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November 7, 1999

Tim Finchem


COMMISSIONER FINCHEM: We thought we'd take the opportunity today just to make a few comments on The SENIOR TOUR, the kind of year we've had, where we are, where we're going. And I'm just going to throw out a few thoughts that we put together, and then I'll be happy to answer your questions about The SENIOR TOUR or anything else you'd like to talk about. First of all, let me just reiterate how happy we are with the relationship with Ingersoll-Rand. They are a great company to work with. We hope they are here for a long time. They obviously have a major presence with golf. They were particularly cooperative this year when we couldn't play the new TPC which was a disappointment, but it's never a disappointment to play The Dunes, either. We're looking forward to getting to the TPC next year and continuing our relationship with Ingersoll-Rand. We have just completed the -- or are about to complete here in a few hours, the 20th season of the The SENIOR TOUR. The SENIOR TOUR has grown every single year during those 20 years; it did so again this year. This was the first year in the history of The SENIOR TOUR that every tournament on the senior tournament had a purse of at least $1 million. We had 38 events totaling approximately $49 million in prize money. We expect prize money next year to $53.5 million, approximately a 10 percent increase. Again, next year we'll be making progress. We had a great competitive year, especially from the standpoint of the number of tournament winners. We had 19 different players win tournaments, and we had an all-time high of 11 first-time winners on the TOUR, which again is an indication that the new players definitely have access to this TOUR. If you can play at this level, there are a myriad of ways to get on this TOUR and to be able to win, and here we've seen that again this year with 11 first-time winners that kind of impact. We had a particularly strong qualifying school, perhaps the best ever with Bruce Fleisher and Allen Doyle's performance this year. Nothing short of incredible with Fleisher out there today, shooting for his 8th win. We had five rookies win events this year, and we had Tom Watson get going in grand style by winning quickly in Dallas at the Bank One Championship. So, from a competitive standpoint, I think The SENIOR TOUR, the history of The SENIOR TOUR, as it has gotten better and better every year, the competition has gotten stronger. It has functioned-- really in my judgment, as the stronger The SENIOR TOUR gets, the more good players there are, whether they are PGA TOUR players, club professionals, good amateur players in their mid-40s start thinking about The SENIOR TOUR, and the product is, more good players playing on the Senior TOUR level. Charity continued to grow on The SENIOR TOUR. In fact, this will be first year that we'll top the $10 million mark in charitable contributions, which in and of itself, is a great, great threshold to hit. We continue to enjoy the support of good sponsors with Cadillac, being our ESPN series sponsor for the 9th year in a row. Very pleased with our continued relationship with Cadillac and of course our new relationship for the Super Seniors with Georgia-Pacific, as well. Georgia-Pacific is a good strong company. They are golf savvy and we are delighted with the Super Senior program. Next year, there will be 17 events for Super Seniors, with weekly prize of $200,000 and $34,000 to the winner. At the season-ending event here in Myrtle Beach for the Super Seniors, the prize money will be $650,000 with $138,000 to the winner. Now, we look at this year, and we grew, we see success, we see continued improvement in the quality of our tournaments. Going forward, in terms of where we're going in the Millennium with The Senior TOUR, the first thing is to set the stage for the first few years of the next century with our television agreements. We are in the process with those now. We hope to be able to announce something in the first quarter. I probably can conclude something hopefully by the end of March. But we are pleased with the progress we are making in organizing The SENIOR TOUR for after 2000. Our current agreements go through 2000 and these agreements would be from 2001 and would probably be three- or four-year agreements. In addition to Tom Watson, we have Wadkins and Kite coming out next year. We expect a very strong field next year at the Legends Tournament at the World Golf Village. And beyond that, we have players, Lietzke, McCumber in 2001, and then Zoeller and Crenshaw in 2002 coming out. And then after that, through 2007, it's very, very strong string of top players coming off the PGA TOUR to play The SENIOR TOUR. The ratings on The SENIOR TOUR are off the last couple of years. And that's not inconsistent with just about everything in sports with the exception of the PGA TOUR and Nascar, which are the only two sports of significance which haven't suffered ratings setbacks. But on the other happened, golf is not a ratings-generated sport, ratings-driven sport from a marketing standpoint; it doesn't seem to effect our success. On the other hand, we also think that the new influx of players may have the impact to turn the ratings around. But The SENIOR TOUR is going to continue to grow, and it's best to look forward to the years ahead of us. This week, we are real happy with the competition. We have had great weather as you know. The golf course, even though we made a late decision to play here, the staff here at The Dunes did a good job of getting the golf course ready, in tournament condition, and the players have reacted very positively to that. At the same time we are very excited about getting over to the TPC next year, we know we have an excellent venue that Tom Fazzio built down there for us. I can't think of anything else off the top of my head, but I'll be happy to try to answer any questions that you have.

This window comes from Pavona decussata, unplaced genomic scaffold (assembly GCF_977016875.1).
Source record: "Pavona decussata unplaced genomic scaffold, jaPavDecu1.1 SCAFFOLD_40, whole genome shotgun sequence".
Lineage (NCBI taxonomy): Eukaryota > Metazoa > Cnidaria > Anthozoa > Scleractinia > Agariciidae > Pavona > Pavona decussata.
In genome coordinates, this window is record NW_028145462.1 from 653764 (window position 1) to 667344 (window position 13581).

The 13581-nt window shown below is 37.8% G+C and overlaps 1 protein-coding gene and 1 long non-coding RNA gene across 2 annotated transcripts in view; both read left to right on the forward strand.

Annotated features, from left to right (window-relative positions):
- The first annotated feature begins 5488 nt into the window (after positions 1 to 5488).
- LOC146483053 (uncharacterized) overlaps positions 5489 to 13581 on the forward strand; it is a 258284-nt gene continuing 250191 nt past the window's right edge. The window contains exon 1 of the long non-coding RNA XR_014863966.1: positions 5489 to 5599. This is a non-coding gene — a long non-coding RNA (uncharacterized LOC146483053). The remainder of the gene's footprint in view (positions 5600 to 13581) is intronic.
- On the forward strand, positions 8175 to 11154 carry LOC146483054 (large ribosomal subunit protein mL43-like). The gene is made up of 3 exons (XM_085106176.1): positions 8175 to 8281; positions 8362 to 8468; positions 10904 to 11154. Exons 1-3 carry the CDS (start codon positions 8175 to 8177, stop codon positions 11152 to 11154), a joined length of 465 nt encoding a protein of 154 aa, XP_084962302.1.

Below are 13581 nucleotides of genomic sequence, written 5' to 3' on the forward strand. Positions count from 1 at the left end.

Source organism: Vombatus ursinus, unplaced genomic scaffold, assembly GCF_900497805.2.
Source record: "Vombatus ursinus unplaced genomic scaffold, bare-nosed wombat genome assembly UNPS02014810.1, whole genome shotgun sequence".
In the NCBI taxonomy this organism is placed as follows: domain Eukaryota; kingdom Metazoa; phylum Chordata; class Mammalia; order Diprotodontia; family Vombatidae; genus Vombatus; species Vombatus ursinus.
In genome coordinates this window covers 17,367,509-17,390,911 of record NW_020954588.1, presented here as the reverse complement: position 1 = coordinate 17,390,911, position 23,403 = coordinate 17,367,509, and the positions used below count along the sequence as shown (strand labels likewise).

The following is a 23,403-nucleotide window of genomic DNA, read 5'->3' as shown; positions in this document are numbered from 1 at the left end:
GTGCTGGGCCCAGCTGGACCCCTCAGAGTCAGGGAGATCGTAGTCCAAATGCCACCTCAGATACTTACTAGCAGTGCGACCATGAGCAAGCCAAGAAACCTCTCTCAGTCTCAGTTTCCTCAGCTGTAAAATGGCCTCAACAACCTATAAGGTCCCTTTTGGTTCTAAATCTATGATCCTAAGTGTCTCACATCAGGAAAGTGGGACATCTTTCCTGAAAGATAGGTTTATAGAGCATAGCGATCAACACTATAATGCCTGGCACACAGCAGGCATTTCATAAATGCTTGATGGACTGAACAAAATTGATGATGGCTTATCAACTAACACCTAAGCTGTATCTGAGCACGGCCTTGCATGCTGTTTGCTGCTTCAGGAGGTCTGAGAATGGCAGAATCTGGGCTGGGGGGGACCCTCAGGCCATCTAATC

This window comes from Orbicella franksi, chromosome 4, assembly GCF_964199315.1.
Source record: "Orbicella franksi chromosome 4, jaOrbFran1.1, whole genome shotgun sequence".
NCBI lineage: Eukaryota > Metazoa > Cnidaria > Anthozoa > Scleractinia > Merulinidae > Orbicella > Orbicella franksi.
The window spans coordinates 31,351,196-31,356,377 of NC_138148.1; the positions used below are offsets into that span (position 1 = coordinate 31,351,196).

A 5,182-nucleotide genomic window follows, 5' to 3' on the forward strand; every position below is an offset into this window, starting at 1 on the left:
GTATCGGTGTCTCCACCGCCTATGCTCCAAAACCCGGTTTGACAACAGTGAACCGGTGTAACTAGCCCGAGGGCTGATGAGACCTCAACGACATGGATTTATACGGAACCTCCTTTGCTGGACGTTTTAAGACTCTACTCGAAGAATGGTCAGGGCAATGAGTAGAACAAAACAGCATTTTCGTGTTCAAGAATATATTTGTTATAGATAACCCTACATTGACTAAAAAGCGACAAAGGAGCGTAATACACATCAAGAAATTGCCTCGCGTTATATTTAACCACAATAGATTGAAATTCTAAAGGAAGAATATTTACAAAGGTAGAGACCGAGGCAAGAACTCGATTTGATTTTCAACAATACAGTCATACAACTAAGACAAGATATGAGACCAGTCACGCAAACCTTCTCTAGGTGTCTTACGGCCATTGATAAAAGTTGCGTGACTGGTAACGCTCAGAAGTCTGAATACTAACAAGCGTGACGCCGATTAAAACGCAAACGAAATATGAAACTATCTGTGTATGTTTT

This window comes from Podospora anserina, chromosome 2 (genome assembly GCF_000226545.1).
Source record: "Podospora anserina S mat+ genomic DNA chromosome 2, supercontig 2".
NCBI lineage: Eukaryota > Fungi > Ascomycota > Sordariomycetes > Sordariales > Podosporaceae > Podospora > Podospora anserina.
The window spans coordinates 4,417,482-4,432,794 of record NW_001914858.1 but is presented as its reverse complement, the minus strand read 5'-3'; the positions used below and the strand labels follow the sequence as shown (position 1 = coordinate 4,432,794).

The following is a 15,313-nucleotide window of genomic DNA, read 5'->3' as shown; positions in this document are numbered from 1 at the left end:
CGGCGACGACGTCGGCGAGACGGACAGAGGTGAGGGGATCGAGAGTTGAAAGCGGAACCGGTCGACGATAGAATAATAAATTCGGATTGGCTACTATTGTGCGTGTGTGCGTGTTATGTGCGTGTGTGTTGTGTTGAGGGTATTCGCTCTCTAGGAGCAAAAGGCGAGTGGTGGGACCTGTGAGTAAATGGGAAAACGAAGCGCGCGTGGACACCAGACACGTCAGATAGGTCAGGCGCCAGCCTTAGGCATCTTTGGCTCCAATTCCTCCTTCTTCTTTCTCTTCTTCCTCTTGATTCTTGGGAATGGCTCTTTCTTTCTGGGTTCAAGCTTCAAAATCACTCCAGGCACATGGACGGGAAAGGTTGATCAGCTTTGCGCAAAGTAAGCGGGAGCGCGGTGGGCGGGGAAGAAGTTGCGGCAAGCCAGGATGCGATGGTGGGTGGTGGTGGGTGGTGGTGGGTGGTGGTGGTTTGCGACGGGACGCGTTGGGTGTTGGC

Q. You've talked about TV. Are we going to see some new ways to present this TOUR?